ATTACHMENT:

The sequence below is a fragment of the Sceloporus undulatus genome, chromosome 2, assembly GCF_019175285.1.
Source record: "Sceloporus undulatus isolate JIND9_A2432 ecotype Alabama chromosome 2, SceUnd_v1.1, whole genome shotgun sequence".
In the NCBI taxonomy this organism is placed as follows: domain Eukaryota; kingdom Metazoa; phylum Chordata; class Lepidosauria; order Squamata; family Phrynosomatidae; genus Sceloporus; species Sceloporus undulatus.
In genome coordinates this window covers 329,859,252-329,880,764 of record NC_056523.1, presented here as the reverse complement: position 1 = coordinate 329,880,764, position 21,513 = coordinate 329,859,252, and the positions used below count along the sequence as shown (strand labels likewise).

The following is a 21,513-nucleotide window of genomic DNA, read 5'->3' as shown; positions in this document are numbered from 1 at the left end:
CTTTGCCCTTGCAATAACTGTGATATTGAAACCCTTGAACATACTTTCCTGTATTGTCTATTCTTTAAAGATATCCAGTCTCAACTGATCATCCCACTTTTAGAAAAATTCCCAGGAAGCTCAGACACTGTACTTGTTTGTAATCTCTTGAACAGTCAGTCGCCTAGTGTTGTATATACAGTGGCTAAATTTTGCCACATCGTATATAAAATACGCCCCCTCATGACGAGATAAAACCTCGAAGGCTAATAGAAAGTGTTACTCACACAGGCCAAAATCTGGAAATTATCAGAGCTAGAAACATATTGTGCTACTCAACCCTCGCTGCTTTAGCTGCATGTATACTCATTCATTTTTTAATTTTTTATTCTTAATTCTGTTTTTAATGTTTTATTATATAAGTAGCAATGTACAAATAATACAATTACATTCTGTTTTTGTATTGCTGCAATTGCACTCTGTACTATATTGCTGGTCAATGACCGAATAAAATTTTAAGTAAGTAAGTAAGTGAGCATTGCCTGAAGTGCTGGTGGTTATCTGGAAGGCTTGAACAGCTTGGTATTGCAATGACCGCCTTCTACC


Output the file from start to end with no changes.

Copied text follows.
The sequence below is a fragment of the Sceloporus undulatus genome, chromosome 2, assembly GCF_019175285.1.
Source record: "Sceloporus undulatus isolate JIND9_A2432 ecotype Alabama chromosome 2, SceUnd_v1.1, whole genome shotgun sequence".
In the NCBI taxonomy this organism is placed as follows: domain Eukaryota; kingdom Metazoa; phylum Chordata; class Lepidosauria; order Squamata; family Phrynosomatidae; genus Sceloporus; species Sceloporus undulatus.
In genome coordinates this window covers 329,859,252-329,880,764 of record NC_056523.1, presented here as the reverse complement: position 1 = coordinate 329,880,764, position 21,513 = coordinate 329,859,252, and the positions used below count along the sequence as shown (strand labels likewise).

The following is a 21,513-nucleotide window of genomic DNA, read 5'->3' as shown; positions in this document are numbered from 1 at the left end:
CTTTGCCCTTGCAATAACTGTGATATTGAAACCCTTGAACATACTTTCCTGTATTGTCTATTCTTTAAAGATATCCAGTCTCAACTGATCATCCCACTTTTAGAAAAATTCCCAGGAAGCTCAGACACTGTACTTGTTTGTAATCTCTTGAACAGTCAGTCGCCTAGTGTTGTATATACAGTGGCTAAATTTTGCCACATCGTATATAAAATACGCCCCCTCATGACGAGATAAAACCTCGAAGGCTAATAGAAAGTGTTACTCACACAGGCCAAAATCTGGAAATTATCAGAGCTAGAAACATATTGTGCTACTCAACCCTCGCTGCTTTAGCTGCATGTATACTCATTCATTTTTTAATTTTTTATTCTTAATTCTGTTTTTAATGTTTTATTATATAAGTAGCAATGTACAAATAATACAATTACATTCTGTTTTTGTATTGCTGCAATTGCACTCTGTACTATATTGCTGGTCAATGACCGAATAAAATTTTAAGTAAGTAAGTAAGTGAGCATTGCCTGAAGTGCTGGTGGTTATCTGGAAGGCTTGAACAGCTTGGTATTGCAATGACCGCCTTCTACC